Polarization and Political Identities
The outcome of this election provides Turkey with three possibilities with regard to the formation of the next government: a coalition government, a minority government, or early elections. Putting aside the initial announcements of the MHP, all major political parties have ruled out an early election as their preferred choice. Instead, they have indicated their willingness to take part, one way or another, in the formation of the next government. Coalition negotiations are already informally underway. The formation of a coalition government necessitates compromise and consensus. Likewise, the establishment of a minority government is contingent upon the support of one or more parties in parliament, which attained through meeting some of the demands of third parties. This process will increase the level of interaction between the political elites, forcing them to work together on certain issues, themes, or policies. Politicians would also have to convince their social bases of the necessity and wisdom of such a coalition.
Nevertheless, not all coalition options or compositions will result in the same reduction in political polarization. Given this, there are two likely coalition options. The first option involves a grand coalition between the AKParty and CHP. The second is a prospective partnership between the AKParty and the MHP. Many analysts assume that an AKParty-MHP coalition is more likely given their ideological affinities. It is hard to predict how this is likely to evolve, but because of the ideological affinities between these two parties, an AKParty-MHP coalition government is unlikely to significantly decrease the level of political polarization in the country.
In contrast, the AKParty and CHP are each other’s political antithesis. The CHP has historically served as the political guardian of Turkey’s official ideology of secularism and nationalism. It has regarded itself as a bulwark against political Islam and other threats to Turkey’s now frail ideology. The AKParty has constructed its political identity in opposition to the CHP’s historical legacy. While the CHP serves as the political spokesperson of the secularist section of society, the AKParty serves the same role for the conservative/Islamic section of society. The political differences between them are real and wide. This distance between them makes a grand coalition between them difficult to achieve. Nevertheless, it is exactly this ideological gap that makes it possible for such a coalition to potentially considerably reduce the level of polarization in the country.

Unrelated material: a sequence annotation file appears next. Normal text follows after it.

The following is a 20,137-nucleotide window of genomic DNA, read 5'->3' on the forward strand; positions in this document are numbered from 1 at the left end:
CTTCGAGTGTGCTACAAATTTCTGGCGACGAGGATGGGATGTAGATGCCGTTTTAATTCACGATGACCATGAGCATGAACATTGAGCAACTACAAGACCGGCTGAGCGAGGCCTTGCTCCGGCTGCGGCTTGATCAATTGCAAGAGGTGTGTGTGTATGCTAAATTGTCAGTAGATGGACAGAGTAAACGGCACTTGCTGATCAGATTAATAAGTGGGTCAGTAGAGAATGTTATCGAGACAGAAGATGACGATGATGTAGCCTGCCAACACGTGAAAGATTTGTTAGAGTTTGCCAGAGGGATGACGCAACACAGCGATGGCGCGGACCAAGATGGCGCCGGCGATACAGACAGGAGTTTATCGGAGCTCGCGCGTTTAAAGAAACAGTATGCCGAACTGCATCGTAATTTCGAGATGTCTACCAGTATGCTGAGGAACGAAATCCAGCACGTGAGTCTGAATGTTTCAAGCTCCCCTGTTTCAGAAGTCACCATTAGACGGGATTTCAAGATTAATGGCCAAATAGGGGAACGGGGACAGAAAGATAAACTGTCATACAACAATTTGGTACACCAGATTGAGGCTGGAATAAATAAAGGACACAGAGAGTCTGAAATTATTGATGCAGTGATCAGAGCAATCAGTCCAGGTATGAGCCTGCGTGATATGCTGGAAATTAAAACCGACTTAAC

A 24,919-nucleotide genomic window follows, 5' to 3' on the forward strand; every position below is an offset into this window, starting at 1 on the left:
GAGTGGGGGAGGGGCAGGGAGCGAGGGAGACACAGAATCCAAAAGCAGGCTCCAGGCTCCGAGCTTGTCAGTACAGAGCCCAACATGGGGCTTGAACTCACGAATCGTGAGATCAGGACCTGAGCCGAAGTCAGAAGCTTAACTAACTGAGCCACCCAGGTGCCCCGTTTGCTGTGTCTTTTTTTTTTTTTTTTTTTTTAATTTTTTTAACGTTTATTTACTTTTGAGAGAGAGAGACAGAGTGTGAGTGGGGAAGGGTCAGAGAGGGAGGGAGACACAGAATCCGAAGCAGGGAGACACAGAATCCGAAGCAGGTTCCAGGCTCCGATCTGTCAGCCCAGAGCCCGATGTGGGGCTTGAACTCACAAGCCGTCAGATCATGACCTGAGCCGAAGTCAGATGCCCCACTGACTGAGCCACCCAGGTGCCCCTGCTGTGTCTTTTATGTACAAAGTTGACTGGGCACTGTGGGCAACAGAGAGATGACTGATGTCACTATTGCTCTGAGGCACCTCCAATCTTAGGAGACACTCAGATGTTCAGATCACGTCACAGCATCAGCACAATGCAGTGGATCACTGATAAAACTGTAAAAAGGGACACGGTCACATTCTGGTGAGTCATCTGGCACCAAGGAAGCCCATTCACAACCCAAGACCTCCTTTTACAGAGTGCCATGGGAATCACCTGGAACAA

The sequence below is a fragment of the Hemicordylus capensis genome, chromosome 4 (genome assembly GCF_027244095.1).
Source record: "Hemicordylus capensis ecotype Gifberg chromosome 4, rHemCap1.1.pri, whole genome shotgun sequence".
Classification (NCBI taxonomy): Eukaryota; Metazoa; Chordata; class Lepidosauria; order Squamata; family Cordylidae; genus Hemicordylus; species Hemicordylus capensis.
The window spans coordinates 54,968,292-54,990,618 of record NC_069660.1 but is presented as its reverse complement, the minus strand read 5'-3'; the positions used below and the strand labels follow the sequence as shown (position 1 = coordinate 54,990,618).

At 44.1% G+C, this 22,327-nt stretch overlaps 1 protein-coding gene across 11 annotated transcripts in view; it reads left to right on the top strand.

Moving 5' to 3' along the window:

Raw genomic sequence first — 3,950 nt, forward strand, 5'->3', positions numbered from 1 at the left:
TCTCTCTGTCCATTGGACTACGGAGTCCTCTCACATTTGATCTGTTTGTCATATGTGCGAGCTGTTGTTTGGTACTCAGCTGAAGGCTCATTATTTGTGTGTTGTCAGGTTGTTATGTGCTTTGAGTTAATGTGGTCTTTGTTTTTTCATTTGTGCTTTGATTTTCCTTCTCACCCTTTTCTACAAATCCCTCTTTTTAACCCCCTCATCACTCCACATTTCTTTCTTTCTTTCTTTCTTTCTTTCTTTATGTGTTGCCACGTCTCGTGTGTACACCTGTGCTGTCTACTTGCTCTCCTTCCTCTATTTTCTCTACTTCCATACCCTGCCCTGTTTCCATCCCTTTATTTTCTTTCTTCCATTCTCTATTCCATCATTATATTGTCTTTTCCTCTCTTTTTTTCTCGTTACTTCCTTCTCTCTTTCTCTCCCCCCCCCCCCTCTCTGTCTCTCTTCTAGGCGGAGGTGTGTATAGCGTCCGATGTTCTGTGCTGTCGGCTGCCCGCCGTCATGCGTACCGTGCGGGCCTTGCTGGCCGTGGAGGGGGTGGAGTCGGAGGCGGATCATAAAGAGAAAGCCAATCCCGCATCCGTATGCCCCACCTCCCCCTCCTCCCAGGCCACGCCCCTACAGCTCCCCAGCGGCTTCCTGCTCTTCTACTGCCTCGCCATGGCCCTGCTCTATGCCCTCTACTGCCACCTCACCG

Proximity on Policy Issues
Besides the role of political identities, parties’ relative proximities on major policy issues should be another factor that determines the make-up of the next government. The most pressing issues that Turkey currently faces are the Kurdish peace process, the Alevi issue, the devising of a new social contract, and the economy. The MHP has already stated that it will not join any government that intends to advance the Kurdish peace process. Related to this, a coalition government that includes the MHP is unlikely to produce a new constitution that will address Turkey’s different identity groups’ long-held demands. In contrast, a coalition government between the AKParty and CHP, which would probably also receive the outside support of the HDP, would be capable of addressing both the Alevi and Kurdish issues. Hence, such a coalition may be able to lay the groundwork for devising Turkey’s new constitution. The combined AKParty and CHP vote stands at around 66 percent. Adding in the HDP’s votes would reach around 80 percent of the vote. A constitution that would be the product of such a large political and societal consensus is highly likely to prove durable.
Democracy is not a system of magic formulas. It is a system whose merits can only be judged in relative terms. Turkey’s imperfect democracy did not produce an ideal result in the June 7 general election. Nevertheless, it has provided the country with diverse coalition options. The better of these would be a coalition government made up of parties with significantly different political identities and yet proximity on policy issues in order to reduce the level of political polarization and make progress.